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So You Want to Launch an App?

Core considerations matter: clarity, findability, trust

 

Is your company planning to launch an app, or upgrade an existing one?

Are you finding challenges in the process of defining requirements and developing features?

The key voices in an app launch project can reflect a range of interests. The technology group will look to leverage innovative DevOps strengths, while a marketing team may focus on customer engagement and lead generation. The C-suite can rise above the detail, bringing multi-sector insights and a unique user angle; they know what works well on their own devices, and they tie this firmly to market competiveness and innovation.

How to manage these intersecting (or combusting) perspectives?

At Spark, a recent example from our work in digital product development provides some common-sense insight into app launch priorities.

In short, and unsurprisingly, customers value clarity and simplicity in three key areas.

Go with the logo they know

For an expanding range of digital or other customer-facing products, the urge to create sub-brands and new visual elements can be irresistible.

In our recent digital research initiative, our client prepared a range of new app logo treatments. Some app icons aligned closely with the core corporate identity; others explored new directions.

While the customer viewpoint was clear (stay true to the core logo!) in the context of an app launch this meant more than just maintaining consistent brand standards. Highly aligned with mobile behaviour, their rationale was specific and practical.

First, a recognizable icon aids in findability. Customers already have dozens of icons on their phones, and they face an ongoing challenge of scrolling and foldering to manage them. When they decide to load something new, they do not appreciate complexity. They just want to be able to find your app. Immediately, and through the logo they know.

A recognized logo is also critical to trust. In an age of ever-increasing cyber scams, spoofs and threats, customers’ tolerance for anything that “looks off” falls toward zero. They want the confidence that comes with an official or authorized version, and even a mildly different sub-brand style can seed doubt.

They want assurance that it’s the real deal. So give them the real logo.

Don’t fear the giants

For many sectors and services, there are huge players in the app space with dominant audience share. If not actually Google or Apple, then at minimum the largest developers that partner with them.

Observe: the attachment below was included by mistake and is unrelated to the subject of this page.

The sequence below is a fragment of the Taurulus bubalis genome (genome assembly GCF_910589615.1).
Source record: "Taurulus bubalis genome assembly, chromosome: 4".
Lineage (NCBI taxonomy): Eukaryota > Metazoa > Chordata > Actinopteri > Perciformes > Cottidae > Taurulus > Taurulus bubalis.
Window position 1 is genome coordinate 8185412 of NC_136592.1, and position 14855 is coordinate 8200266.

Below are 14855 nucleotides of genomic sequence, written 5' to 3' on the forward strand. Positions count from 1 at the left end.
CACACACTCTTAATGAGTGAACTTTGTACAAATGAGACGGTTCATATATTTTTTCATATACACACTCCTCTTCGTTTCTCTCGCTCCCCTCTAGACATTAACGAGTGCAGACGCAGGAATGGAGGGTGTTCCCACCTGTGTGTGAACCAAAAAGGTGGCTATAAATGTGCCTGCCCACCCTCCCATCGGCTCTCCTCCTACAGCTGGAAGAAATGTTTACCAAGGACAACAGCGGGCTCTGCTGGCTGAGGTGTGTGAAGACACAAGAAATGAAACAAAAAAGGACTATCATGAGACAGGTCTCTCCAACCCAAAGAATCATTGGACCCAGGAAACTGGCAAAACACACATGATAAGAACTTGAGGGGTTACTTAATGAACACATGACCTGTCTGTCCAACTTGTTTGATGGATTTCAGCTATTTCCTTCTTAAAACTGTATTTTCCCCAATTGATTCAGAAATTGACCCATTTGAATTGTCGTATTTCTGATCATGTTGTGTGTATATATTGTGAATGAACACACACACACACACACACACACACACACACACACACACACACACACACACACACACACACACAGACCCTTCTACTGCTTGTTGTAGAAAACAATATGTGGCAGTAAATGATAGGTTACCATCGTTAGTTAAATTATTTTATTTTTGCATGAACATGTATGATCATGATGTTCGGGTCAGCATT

Our client’s app faced this situation, in which their digital product overlapped areas already served by global giants. With this in mind, we paid close attention to potential adoption, replacement or conflict concerns among their customers.

The good news? Customers value the ways an app can complement those from globally-recognized providers. This is especially relevant if you are adding perspective on usage, expenditure or other elements that are unique to your organization and a customer’s interaction with you. They will be open to your offer and are very likely to download your app, even if they already have something that serves a similar purpose.

There is, however, an important caveat. In the areas where you intersect with a global app or data service, one of their first actions will be to test your version against the established standard to see if the results match.

Be ready for this before you go to market, but view it positively. See it is a potential source of endorsement rather than a threat.

Fun may not fly

In all cases, content and features are where the rubber hits the road for a new app.

An app concept may be appealing and engaging, but if customers do not also find it useful then it will be swiftly uninstalled.

For our client’s app launch project, we tested different presentations of functionality and approaches to customer data. One version used intriguing design, stylized icons and factoid-style content to add interest to the core information. Another used a more straightforward approach that put key customer data front and centre – quite literally, right on the app home screen.

Guess which one customers preferred? While they could appreciate the appeal of fun, style and humour, the no-nonsense version was a clear preference that framed a key insight.

There can a be a tendency to think that customers need a preparatory experience or a “landing stage” before they are ready for the hard data, particularly in situations involving financial information,

They do not need this, and in an app context they do not want it. If they want diversion, their phones are full of games. If the app involves an important aspect of their day-to-day life and spending, they want the straight story.

They want to see the numbers, so lift them out of the design layers. Be bold, be direct and let the customer engage with their data in the way that works best for them.

The takeaway

In designing an app, use the visual cues that your customers already know. The easier you are to find, the better the experience.

Leverage the power of market-leading apps to complement and add credibility to your work. The existence of giants can help validate projects, not help scrap them.

Follow the “Thomas the Tank Engine” principle: always be useful!

Can Spark contribute insight to your digital product development process? While we don’t have an app for that, drop us a note at info@sparkideas.ca and we’ll be in touch.

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